These difficulties can be summed up by saying that regulation is plagued by the “knowledge problem” almost as much as central planning is. The regulator is nearly as knowledge-deprived as the planner is.

Knowledge Problem

F.A. Hayek described the knowledge problem in his seminal 1945 paper, “The Use of Knowledge in Society.” There he wrote,

The peculiar character of the problem of a rational economic order is determined precisely by the fact that the knowledge of the circumstances of which we must make use never exists in concentrated or integrated form but solely as the dispersed bits of incomplete and frequently contradictory knowledge which all the separate individuals possess. The economic problem of society is thus not merely a problem of how to allocate given resources — if given is taken to mean given to a single mind which deliberately solves the problem set by these data. It is rather a problem of how to secure the best use of resources known to any of the members of society, for ends whose relative importance only these individuals know. Or, to put it briefly, it is a problem of the utilization of knowledge which is not given to anyone in its totality.

In this light the government regulator more resembles a bull in a dark china shop than an intelligent guide for the market.

Hayek invoked the knowledge problem in expanding on Ludwig von Mises’s critique of central planning, which demonstrated that without private property and free exchange in the means of production, market prices and hence economic calculation were impossible. The planner can’t possibly know what the multitude in a market “knows.” (The quotes are to indicate that this is not all articulable information.)

Israel Kirzner followed up Mises and Hayek by applying the socialist-calculation critique directly to government regulation of the market in his paper “The Perils of Regulation: A Market-Process Approach.” The value of Kirzner’s argument lies is in his pointing out that although the advocate of regulation — unlike the advocate of central planning — seeks not to obliterate the market but only to modify it, facts of life that inevitably haunt the planner also plague the regulator.

Kirzner shows that along with all the other well-grounded reasons for skepticism about the efficacy of regulation, the Austrian school of economics can make an additional, distinctive case that is tied to one of the school’s core concepts: entrepreneurial discovery:

The perils associated with government regulation of the economy addressed here arise out of the impact that regulation can be expected to have on the discovery process, which the unregulated market tends to generate. Even if current market outcomes in some sense are judged unsatisfactory, intervention, and even intervention that can successfully achieve its immediate objectives, cannot be considered the obviously correct solution. After all, the very problems apparent in the market might generate processes of discovery and correction superior to those undertaken deliberately by government regulation. Deliberate intervention by the state not only might serve as an imperfect substitute for the spontaneous market process of discovery; but also might impede desirable processes of discovery the need for which has not been perceived by the government. Again, government regulation itself may generate new (unintended and undesired) processes of market adjustments that produce a final outcome even less preferred than what might have emerged in a free market.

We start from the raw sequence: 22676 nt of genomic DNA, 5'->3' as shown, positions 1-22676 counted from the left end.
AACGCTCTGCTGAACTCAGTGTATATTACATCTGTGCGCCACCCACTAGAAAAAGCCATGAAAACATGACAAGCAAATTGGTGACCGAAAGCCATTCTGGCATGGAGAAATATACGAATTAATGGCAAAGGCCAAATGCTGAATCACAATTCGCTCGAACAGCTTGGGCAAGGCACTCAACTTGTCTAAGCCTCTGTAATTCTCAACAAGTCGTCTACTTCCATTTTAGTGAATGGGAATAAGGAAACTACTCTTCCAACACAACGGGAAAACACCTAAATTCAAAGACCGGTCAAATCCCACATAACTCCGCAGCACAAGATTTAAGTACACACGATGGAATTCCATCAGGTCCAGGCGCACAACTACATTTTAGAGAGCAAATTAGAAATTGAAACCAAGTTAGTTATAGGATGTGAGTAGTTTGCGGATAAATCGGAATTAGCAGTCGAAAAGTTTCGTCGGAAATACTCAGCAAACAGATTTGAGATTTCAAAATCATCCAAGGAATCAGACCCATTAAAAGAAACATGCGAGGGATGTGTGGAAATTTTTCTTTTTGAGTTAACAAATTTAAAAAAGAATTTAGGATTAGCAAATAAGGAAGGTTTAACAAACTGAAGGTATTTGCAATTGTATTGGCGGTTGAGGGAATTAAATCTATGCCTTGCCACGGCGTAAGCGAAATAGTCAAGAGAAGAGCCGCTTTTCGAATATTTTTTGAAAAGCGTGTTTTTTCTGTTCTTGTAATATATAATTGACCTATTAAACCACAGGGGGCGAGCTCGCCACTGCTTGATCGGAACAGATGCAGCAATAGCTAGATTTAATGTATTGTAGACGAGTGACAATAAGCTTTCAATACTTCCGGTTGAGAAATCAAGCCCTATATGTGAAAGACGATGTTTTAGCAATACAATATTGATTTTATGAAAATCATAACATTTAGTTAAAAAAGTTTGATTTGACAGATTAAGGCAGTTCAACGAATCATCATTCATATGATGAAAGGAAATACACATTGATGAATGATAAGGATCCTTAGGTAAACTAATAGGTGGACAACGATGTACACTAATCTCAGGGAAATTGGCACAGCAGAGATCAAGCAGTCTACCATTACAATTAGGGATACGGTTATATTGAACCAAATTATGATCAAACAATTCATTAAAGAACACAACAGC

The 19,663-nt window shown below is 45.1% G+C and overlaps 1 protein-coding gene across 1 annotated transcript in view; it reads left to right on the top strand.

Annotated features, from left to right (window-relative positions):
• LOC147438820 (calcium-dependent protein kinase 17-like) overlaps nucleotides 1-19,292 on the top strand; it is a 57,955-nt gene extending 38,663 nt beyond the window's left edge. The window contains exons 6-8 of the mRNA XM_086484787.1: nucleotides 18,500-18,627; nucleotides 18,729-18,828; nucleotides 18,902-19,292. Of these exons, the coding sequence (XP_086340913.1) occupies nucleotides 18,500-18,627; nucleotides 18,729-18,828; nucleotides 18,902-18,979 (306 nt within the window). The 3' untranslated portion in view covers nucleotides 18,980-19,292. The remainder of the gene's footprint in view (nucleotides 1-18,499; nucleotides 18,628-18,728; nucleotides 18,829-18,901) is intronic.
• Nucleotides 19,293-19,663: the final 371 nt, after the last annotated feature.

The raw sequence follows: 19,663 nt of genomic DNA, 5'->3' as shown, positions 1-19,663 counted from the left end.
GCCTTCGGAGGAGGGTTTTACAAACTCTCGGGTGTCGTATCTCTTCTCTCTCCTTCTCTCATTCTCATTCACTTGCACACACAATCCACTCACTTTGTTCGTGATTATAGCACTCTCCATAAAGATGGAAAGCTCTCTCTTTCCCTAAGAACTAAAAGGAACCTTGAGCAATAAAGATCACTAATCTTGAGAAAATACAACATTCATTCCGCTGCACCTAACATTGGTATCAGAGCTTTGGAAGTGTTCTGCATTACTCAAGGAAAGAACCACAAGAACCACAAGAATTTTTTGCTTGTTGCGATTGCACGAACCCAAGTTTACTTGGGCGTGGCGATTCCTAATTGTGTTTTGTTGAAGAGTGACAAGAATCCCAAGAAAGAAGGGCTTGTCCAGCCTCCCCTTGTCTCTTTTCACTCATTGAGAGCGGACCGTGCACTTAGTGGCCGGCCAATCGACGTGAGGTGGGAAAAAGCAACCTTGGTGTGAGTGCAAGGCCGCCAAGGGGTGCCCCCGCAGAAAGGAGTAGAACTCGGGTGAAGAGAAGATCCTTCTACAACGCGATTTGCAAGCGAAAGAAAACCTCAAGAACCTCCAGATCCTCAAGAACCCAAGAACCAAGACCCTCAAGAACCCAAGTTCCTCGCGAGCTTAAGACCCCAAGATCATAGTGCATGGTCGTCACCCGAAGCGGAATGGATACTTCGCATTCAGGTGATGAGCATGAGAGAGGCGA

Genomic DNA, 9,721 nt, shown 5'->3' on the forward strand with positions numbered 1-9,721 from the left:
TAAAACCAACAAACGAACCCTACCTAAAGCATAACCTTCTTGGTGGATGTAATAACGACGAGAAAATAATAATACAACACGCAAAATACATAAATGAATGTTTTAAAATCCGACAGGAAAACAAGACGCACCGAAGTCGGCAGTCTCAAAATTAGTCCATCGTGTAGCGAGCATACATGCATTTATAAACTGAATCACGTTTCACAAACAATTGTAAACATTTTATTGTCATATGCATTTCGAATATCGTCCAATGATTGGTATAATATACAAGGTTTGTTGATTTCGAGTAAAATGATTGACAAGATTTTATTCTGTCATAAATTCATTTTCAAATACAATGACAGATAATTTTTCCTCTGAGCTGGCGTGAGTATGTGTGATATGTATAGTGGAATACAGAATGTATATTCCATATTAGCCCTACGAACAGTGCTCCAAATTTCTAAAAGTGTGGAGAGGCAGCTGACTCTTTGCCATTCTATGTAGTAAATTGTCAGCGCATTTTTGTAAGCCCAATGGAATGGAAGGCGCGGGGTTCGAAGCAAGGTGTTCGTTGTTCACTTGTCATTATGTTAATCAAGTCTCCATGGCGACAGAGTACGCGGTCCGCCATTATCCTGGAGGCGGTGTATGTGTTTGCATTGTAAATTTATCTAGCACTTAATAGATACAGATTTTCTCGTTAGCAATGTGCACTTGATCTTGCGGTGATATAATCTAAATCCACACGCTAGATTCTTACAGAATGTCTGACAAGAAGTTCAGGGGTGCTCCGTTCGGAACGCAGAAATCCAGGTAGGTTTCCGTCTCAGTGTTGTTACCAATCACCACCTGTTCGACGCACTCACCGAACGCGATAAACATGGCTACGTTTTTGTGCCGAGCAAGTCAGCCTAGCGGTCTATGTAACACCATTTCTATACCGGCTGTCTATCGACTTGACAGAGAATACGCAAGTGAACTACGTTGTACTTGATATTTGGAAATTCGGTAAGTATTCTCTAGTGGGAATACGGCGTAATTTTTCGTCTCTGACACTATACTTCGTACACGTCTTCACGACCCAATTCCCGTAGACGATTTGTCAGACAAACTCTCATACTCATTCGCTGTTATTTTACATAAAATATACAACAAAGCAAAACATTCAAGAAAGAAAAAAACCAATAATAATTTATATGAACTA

Kirzner’s insights apply to today’s financial problems in several ways. First, the immense constellation of market regulations and other interventions works against entrepreneurial solutions to the problems. For instance, there might be investors willing to buy, at a discount, the investment banks’ bad mortgage-backed securities (this has happened in some cases), but why should a bank sell at the low current market price if the treasury secretary might be willing to pay more? Second, uncertainty about what new regulations are coming down the pike can only inhibit profit-seeking problem-solvers who may find their plans nullified by the regulators. Third, when new regulations are enacted, the market’s discovery process will once again be stifled, as disconnected regulators require or forbid conduct without knowing what they are doing or what the consequences will be.

So-called re-regulation, the hot word in Washington now, makes no sense, for even if the current problems were caused by the free market — which they were not — it would not follow that government regulation would produce better results.

In opposing government regulation, no free-market advocate believes the public should be left to the mercy of reckless speculators, short-sellers, and the like, whose activities have the potential to harm bystanders. The public does indeed need protection. What the free-market advocate understands, however, is that regulation is not protection but merely a shoddy, deceptive substitute for the only real protection available: market discipline.

ABOUT

SHELDON RICHMAN

Sheldon Richman is the former editor of The Freeman and TheFreemanOnline.org, and a contributor to The Concise Encyclopedia of Economics. He is the author of Separating School and State: How to Liberate America's Families.